Yardenit Baptismal Site – Visitors Guide

More than half a million tourists and pilgrims annually visit Yardenit Baptismal Site on the Jordan river shore near Kibbutz Kinneret.

Note: if you are interested in Yardenit as a leisure place (where you can put up a tent and swim in the water) and not the baptismal site, see my post about the nearby attraction Rob Roy.

Qasr el Yahud

To explain what Yardenit is, we should start with Qasr el Yahud. According to tradition, Qasr el Yahud is the traditional place where the baptism of Jesus and other events took place.

Qasr el Yahud is the official name of a baptism site in the Jordan River Valley in the West Bank. The site and facilities, under Israeli occupation, are administered by the Israeli Civil Administration and the Israeli Ministry of Tourism as part of a national park.

It is the western part of the traditional site of the baptism of Jesus by John the Baptist (Matthew 3:13-17). In Arabic, Al-Maghtas, a name that was historically used for the pilgrimage site on both sides of the river. It is also traditionally considered the place where the Israelites crossed the Jordan River, and the prophet Elijah ascended to heaven.

Source: Wikipedia

Today Qasr el Yahud is a National Park, and you can visit it.

Here is a quote from the official site:

According to various traditions, the site is also believed to be the place where the Children of Israel crossed the Jordan River and entered the Holy Land after their 40 years of wandering in the desert. It is here that: “as soon as the soles of the feet of the priests who bear the ark of the Lord, the Lord of all the earth, shall rest in the waters of the Jordan, that the waters of the Jordan shall be cut off, the waters that come down from upstream, and they shall stand as a heap.” (Josh 3:13)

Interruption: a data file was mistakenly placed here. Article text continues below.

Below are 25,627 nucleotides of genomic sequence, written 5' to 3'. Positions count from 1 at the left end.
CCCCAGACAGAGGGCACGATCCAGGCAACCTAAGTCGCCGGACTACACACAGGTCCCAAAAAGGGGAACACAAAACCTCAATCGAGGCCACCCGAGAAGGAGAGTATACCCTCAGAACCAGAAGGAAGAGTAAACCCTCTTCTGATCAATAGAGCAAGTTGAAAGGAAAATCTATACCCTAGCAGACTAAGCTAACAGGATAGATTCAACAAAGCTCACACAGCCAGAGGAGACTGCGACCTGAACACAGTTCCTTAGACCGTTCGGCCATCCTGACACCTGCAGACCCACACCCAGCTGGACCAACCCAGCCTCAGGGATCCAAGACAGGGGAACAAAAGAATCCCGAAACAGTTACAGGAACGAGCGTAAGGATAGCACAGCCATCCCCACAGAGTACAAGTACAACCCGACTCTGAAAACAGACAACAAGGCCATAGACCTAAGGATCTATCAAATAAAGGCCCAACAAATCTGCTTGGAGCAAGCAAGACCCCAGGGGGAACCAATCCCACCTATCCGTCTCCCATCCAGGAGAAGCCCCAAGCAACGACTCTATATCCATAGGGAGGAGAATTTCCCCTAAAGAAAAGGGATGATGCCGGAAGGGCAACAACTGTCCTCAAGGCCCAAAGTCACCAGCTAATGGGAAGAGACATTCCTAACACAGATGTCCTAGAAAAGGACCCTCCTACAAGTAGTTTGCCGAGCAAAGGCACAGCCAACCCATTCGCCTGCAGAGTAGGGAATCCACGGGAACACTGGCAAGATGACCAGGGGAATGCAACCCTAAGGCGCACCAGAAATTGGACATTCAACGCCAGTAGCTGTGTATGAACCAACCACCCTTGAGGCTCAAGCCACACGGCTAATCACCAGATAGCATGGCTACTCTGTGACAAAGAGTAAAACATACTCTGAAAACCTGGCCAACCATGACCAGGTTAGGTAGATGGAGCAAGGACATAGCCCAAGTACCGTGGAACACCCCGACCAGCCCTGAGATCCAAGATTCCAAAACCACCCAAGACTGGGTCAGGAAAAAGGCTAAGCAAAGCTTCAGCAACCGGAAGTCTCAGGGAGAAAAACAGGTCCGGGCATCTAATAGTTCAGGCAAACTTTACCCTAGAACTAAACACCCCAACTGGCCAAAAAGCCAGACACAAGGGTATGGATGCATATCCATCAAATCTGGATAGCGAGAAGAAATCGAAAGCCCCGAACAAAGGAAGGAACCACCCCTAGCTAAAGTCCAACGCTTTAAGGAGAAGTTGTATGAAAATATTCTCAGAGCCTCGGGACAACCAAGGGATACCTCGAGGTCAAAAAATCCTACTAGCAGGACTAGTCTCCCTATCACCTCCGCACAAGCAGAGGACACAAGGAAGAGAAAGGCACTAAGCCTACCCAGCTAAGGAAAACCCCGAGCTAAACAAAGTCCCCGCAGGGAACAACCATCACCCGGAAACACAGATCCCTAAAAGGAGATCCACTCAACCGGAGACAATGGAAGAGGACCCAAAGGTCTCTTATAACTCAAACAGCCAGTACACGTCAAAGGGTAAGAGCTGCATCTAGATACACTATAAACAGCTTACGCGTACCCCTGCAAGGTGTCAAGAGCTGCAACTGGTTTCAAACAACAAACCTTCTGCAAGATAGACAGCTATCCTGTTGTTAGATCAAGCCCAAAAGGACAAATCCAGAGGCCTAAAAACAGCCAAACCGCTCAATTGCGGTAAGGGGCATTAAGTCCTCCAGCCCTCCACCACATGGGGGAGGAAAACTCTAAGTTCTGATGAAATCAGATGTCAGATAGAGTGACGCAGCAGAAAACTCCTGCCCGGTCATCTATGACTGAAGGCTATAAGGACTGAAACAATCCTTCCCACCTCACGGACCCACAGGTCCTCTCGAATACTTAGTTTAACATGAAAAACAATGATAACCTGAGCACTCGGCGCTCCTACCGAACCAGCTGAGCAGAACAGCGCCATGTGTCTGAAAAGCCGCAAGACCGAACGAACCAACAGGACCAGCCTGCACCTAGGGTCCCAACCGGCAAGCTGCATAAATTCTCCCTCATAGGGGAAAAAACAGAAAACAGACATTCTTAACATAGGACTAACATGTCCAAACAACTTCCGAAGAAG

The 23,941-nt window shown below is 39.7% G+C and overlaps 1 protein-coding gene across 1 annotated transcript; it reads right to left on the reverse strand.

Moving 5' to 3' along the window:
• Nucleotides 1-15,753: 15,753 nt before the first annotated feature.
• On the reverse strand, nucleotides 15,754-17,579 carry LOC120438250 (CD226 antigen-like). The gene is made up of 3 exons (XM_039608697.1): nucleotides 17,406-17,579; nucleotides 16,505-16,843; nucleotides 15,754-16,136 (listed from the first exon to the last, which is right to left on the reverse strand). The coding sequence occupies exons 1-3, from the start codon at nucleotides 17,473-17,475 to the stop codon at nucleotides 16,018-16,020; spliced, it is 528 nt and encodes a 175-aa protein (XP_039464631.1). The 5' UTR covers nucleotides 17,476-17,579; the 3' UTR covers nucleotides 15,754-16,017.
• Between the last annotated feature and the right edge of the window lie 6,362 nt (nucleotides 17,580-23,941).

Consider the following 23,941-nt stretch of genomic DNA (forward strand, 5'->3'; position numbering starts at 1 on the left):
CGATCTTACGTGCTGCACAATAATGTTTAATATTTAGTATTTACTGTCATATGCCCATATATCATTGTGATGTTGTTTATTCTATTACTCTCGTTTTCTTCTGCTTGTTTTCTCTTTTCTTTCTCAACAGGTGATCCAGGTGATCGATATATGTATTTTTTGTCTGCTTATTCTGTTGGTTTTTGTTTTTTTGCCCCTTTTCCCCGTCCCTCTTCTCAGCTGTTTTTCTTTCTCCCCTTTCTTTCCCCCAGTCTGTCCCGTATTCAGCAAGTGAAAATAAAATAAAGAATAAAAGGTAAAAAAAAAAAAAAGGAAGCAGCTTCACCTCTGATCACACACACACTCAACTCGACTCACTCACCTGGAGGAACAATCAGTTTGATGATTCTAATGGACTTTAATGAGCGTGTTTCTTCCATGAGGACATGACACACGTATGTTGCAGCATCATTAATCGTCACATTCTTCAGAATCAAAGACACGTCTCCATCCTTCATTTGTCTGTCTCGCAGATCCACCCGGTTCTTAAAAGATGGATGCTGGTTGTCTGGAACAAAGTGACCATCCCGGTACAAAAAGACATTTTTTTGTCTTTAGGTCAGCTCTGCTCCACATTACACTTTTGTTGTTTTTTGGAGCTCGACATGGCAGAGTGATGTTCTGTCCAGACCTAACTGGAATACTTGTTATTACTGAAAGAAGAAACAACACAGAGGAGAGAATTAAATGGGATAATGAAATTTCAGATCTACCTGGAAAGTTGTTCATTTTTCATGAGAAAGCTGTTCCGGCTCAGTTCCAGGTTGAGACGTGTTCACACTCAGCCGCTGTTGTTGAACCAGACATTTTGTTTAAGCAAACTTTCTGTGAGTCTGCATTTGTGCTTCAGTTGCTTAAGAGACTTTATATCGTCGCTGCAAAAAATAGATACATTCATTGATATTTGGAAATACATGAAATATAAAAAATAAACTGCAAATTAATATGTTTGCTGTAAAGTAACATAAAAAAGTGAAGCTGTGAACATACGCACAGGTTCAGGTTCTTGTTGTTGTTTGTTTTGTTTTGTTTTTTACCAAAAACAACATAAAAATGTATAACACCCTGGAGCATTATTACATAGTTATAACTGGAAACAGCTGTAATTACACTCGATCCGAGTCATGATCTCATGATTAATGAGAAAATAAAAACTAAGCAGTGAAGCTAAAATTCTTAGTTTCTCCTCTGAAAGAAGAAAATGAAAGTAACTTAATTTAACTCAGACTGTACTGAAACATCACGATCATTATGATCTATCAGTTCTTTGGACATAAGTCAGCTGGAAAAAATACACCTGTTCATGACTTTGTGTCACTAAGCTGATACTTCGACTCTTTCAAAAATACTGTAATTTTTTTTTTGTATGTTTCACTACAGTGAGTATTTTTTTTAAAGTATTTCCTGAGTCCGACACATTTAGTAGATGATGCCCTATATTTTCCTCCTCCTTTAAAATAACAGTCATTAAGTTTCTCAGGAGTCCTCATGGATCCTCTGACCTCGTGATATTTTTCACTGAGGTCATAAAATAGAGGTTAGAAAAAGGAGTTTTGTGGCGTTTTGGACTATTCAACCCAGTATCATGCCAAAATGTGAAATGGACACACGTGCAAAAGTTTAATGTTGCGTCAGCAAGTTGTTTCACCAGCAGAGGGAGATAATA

Another event attributed to this site is Elijah’s ascension to heaven in a fiery chariot after he and Elisha crossed the Jordan: “Now Elijah took his mantle, rolled it up, and struck the water; and it was divided this way and that, so that the two of them crossed over on dry ground.” (2 Kings 2:8)

Yardenit or Qasr el Yahud

If Qasr el Yahud is the traditional place, why do most people visit Yardenit? The reason is the wars. Until 1967 Qasr el Yahud was under Jordanian control. And masses of tourists and pilgrims visited it. In 1968 access to the site was banned because of its location. Qasr el Yahud is located on the border between Israel and Jordan, and you can see the other side. Thus, Yardenit, south of the Sea of Galilee, was subsequently created as an alternative site for baptism. But today, you can visit both of these sites.